Biomass conversion into solid, liquid and gaseous products by pyrolytic technology is one of the most promising alternative to convert the biomass into useful products and energy. The total characterization of the products from the pyrolysis of biomass is one of the great challenges in this field, mainly due to their molecular complexity. Pyrolysis is a process that causes degradation of biomass in a non‐oxidative atmosphere, at relatively high temperatures, producing a solid residue rich in carbon and mineral matter, gases and bio‐oil. The yield and properties of the products depend on the nature of the biomass and the type of the pyrolysis process (type of reactor, temperature, gas flow, catalyst). Due to the high molecular complexity of bio‐oil, many different technical had been developed to their complete characterization. This chapter describes the principles of the techniques and main application of chromatographic methods (GC, LC, GC × GC, LC × LC, Nano‐LC) in the analysis of bio‐oils derived from thermo‐degradation of biomasses. Especial attention is carried out to two‐dimensional techniques that represent the state of the art in terms of separation, sensibility, selectivity and velocity of data acquisition for characterization of complex organic mixtures. For proper use of bio‐oil in the chemical industry, it is essential the identification and unambiguous determination of its major constituents. Only then, it is possible to propose a recovery route of some of these components for the development of an industry dedicated to a bio‐refinery. For this, chromatographic methods, especially GC × GC/MS, are fundamental because they allow analysis with high sensitivity and accuracy in identifying each constituent of the bio‐oil.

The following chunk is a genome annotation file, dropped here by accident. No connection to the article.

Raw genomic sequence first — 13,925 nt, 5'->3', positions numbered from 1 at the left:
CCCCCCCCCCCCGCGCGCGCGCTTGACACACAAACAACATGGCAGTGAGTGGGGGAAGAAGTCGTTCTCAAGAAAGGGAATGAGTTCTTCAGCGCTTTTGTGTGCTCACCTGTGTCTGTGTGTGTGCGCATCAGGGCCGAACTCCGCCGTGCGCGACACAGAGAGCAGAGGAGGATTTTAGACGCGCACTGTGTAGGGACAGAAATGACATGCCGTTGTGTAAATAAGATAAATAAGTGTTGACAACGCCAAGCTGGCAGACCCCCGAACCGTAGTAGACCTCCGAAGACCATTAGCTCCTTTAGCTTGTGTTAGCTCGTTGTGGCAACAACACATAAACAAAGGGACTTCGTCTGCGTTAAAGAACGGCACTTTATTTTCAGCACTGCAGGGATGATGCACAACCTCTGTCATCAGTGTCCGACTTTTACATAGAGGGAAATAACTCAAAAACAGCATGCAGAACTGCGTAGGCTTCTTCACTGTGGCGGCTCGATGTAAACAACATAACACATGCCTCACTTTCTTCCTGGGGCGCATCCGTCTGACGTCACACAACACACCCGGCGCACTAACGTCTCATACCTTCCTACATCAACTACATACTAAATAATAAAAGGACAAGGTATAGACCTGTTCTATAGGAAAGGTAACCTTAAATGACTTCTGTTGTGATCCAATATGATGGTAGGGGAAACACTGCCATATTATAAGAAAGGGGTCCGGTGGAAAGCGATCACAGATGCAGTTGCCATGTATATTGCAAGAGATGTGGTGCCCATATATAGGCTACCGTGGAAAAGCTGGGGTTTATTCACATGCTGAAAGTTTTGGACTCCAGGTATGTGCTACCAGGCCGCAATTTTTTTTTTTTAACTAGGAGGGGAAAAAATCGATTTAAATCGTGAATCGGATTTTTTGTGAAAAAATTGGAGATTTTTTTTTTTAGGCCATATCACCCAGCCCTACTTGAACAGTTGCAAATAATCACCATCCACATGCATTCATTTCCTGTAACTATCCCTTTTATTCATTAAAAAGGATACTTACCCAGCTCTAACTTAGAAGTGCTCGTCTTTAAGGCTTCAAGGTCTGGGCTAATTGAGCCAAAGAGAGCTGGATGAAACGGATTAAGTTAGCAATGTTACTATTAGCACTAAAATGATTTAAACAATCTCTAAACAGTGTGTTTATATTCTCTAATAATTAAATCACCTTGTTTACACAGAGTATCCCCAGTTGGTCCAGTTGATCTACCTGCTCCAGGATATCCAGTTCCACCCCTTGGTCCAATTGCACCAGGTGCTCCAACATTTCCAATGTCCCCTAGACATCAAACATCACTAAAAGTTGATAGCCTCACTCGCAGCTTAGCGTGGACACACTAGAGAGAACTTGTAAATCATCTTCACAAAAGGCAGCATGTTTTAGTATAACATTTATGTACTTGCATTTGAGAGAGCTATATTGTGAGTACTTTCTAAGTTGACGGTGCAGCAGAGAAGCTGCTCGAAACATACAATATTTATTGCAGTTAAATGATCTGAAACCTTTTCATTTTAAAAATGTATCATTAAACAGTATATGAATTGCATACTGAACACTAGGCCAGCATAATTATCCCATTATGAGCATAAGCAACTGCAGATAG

Part of the book: Frontiers in Bioenergy and Biofuels
The chapter presents basic principles of one-dimensional gas chromatography (1D-GC) and comprehensive two-dimensional gas chromatography (GC × GC) related to the main advantages of the two-dimensional technique, as well as its application to the study of organic compounds in liquids derived from coal, mainly through pyrolysis and extraction. It also shows the investigation of compounds contained in bio-oils obtained from biomass through pyrolysis, using GC × GC. Advances in scientific knowledge related to the composition of these complex matrices are shown through different examples of GC × GC analyses, such as the identification of trace compounds that would not be perceived by 1D-GC, organized patterns of elution of structurally related compounds that help their identification, etc. Examples shown make it clear that GC × GC is the technique of choice to elucidate composition of these complex matrices.
Part of the book: Pyrolysis